Creative Pebble X Plus Review: Small Speakers, Big Sound

Creative’s new mini speakers are pricier and of higher quality than before. But the improvement in quality and Bluetooth support is worth it.


  • Compact design
  • Good sound quality, great value for money
  • RGB effects, if interested
  • Supports multiple audio sources


  • Fixed, short cables
  • Limited controls for mobile devices
  • No software available for Mac

Our Verdict:

With aux and Bluetooth as alternatives to USB, this is not just a computer speaker. The Pebble X Plus can be a complete audio solution for your bedroom, dorm room, or home office. It sounds surprisingly good and doesn’t break the bank. It would be nice to have better control through a mobile app, but aside from that, there’s not much to complain about.

Creative’s round Pebble speakers have long been a good choice for those looking to get better computer sound on their desktop without spending hundreds of dollars. The new Pebble X raises the bar in ambition, price, and, most importantly, quality standards.

Design and Construction:

There are two versions of the Pebble X, one with just two stereo speakers, and the Pebble X Plus, which includes a subwoofer. That’s the one I tested here. These two speakers (both facing and bottom spherical) are larger than the previous models, with a diameter of 5.48 inches. They sit fairly snugly on a flat rubber-coated bottom, but the center of gravity is slightly higher, so you can tilt them to roll on the table.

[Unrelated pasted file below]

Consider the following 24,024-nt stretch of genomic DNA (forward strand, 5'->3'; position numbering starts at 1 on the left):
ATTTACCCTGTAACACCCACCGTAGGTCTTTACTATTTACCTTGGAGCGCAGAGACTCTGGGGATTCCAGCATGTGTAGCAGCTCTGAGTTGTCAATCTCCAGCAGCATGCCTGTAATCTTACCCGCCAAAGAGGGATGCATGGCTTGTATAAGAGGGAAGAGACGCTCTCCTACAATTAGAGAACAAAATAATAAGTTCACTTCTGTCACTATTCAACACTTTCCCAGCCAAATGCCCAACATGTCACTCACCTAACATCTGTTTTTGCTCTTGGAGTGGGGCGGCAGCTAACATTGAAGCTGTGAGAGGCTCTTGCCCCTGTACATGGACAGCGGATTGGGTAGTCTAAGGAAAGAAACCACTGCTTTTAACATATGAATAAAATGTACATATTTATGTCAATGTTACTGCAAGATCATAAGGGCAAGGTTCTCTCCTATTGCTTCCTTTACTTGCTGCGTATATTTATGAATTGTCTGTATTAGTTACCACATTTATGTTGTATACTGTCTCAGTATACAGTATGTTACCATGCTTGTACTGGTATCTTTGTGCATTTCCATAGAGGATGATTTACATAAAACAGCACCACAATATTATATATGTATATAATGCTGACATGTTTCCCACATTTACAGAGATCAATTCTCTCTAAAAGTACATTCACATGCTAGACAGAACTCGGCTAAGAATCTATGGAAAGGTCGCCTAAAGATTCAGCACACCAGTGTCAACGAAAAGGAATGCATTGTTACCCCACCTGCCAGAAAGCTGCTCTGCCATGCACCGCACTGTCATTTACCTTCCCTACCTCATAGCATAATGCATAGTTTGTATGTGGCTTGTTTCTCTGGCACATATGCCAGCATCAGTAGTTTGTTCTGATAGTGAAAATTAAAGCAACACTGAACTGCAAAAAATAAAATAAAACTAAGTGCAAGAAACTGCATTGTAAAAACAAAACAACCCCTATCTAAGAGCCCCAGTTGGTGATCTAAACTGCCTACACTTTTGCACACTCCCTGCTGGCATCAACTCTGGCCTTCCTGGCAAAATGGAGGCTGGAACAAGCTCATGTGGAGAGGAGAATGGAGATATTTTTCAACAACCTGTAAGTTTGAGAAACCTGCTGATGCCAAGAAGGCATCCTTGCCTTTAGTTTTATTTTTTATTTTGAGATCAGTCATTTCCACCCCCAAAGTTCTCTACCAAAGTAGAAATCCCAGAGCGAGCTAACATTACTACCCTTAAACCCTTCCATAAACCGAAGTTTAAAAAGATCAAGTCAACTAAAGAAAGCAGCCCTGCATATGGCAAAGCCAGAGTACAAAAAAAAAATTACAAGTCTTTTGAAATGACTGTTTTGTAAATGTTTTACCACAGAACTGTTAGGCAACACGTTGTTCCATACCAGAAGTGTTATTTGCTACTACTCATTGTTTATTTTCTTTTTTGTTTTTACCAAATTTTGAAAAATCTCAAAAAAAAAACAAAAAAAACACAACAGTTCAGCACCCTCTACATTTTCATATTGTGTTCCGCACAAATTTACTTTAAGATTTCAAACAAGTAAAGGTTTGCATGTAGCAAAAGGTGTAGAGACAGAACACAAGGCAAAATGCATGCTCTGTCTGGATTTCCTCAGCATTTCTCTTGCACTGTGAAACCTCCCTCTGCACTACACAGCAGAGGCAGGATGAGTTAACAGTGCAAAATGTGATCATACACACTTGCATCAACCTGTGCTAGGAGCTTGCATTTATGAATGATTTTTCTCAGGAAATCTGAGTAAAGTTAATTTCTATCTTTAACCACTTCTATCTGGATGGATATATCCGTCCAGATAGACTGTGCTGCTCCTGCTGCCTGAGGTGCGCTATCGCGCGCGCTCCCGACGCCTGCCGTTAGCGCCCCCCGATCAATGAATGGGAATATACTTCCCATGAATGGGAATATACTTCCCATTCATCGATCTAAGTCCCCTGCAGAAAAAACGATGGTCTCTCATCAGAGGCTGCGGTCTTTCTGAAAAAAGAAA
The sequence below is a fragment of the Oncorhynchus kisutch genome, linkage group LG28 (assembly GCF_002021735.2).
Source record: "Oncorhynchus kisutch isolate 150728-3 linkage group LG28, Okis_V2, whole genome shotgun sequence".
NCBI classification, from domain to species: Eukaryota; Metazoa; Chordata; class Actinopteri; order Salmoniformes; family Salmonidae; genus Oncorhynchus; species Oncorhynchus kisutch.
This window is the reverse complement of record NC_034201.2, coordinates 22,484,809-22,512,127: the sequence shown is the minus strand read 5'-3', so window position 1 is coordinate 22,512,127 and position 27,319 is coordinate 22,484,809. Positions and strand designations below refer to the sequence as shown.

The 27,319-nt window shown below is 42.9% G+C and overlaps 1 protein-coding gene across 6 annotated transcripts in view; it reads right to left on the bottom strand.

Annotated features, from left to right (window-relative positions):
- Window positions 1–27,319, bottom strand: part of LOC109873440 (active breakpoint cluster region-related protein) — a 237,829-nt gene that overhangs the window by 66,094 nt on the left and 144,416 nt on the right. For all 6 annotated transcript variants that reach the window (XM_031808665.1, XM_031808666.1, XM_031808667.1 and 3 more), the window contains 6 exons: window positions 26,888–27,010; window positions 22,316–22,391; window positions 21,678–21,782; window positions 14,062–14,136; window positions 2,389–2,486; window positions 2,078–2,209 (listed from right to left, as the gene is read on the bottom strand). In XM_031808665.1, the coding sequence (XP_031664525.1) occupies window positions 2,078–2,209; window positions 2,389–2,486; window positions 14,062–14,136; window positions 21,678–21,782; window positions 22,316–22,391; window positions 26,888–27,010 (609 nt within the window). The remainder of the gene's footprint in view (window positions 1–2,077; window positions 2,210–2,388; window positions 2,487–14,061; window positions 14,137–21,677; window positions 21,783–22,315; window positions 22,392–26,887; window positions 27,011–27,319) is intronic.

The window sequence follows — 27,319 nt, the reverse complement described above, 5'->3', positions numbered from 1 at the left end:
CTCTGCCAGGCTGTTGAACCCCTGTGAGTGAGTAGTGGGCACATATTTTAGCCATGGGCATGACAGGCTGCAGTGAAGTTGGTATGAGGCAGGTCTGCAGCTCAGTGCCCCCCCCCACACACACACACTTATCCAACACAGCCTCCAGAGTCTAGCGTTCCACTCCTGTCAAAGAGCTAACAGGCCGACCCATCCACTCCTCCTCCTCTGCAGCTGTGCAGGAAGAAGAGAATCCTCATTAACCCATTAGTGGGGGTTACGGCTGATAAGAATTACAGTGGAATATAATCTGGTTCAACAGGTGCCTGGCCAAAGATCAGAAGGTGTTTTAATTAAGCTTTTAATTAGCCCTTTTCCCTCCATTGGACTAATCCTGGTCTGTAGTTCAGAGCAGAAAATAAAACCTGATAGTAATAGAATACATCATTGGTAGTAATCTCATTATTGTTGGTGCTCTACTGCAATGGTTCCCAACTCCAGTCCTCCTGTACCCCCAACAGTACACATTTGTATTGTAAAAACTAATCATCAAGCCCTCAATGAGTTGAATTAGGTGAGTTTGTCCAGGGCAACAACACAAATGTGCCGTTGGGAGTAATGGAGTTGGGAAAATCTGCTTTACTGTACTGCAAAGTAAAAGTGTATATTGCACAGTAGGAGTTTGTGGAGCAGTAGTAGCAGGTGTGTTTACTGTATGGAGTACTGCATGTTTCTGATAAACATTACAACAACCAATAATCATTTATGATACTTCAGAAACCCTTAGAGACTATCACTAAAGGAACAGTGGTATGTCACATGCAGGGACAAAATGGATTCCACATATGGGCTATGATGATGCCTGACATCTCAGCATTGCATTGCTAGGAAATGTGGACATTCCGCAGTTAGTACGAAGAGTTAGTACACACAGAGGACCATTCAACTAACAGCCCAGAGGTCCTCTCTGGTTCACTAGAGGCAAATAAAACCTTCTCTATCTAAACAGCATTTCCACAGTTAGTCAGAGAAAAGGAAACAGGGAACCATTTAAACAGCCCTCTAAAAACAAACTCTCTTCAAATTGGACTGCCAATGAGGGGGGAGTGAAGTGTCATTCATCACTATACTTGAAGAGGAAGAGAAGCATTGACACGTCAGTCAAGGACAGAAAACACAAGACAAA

If you want to place them higher than the desktop, there’s also a tripod mounting bracket on the bottom. But that’s where they should be, such as on the sides of a laptop. And that’s where they sound best. If your desk is very small and you want to place two devices side by side, the tripod may come in handy.

These speakers are more expensive than previous Pebble models, with a pair of speakers priced at about $90, and the Plus set with a subwoofer priced at $130. But the look still doesn’t have a real premium feel. It’s made of black plastic, which looks decent from afar, but there are some noticeable seams up close, and there’s a slight plastic feel in one of the speaker controls.

The subwoofer is slightly larger, at 6.24 inches cubed. It’s obviously smaller than the subwoofer of the cheaper Pebble, but when I took it out of the box, it was clear that it wasn’t just a big empty box with speaker components. It has a solid weight and is noticeably more robust than its predecessor.

It also feels more robust than satellite speakers. Unfortunately, they don’t have the same build quality. Especially since the subwoofer should be hidden away, such as behind a corner or behind a computer screen, while the satellite speakers are designed to be visible, surrounded by RGB LEDs. By default, they emit slowly changing colors, which can be set to glow in one color, change color modes, sync with sound, or other creative gadgets through the app or software.

Setup and installation are straightforward. But there’s one limitation, as the cables connecting the speakers are hardwired and short. You can have the speakers up to 3 feet apart.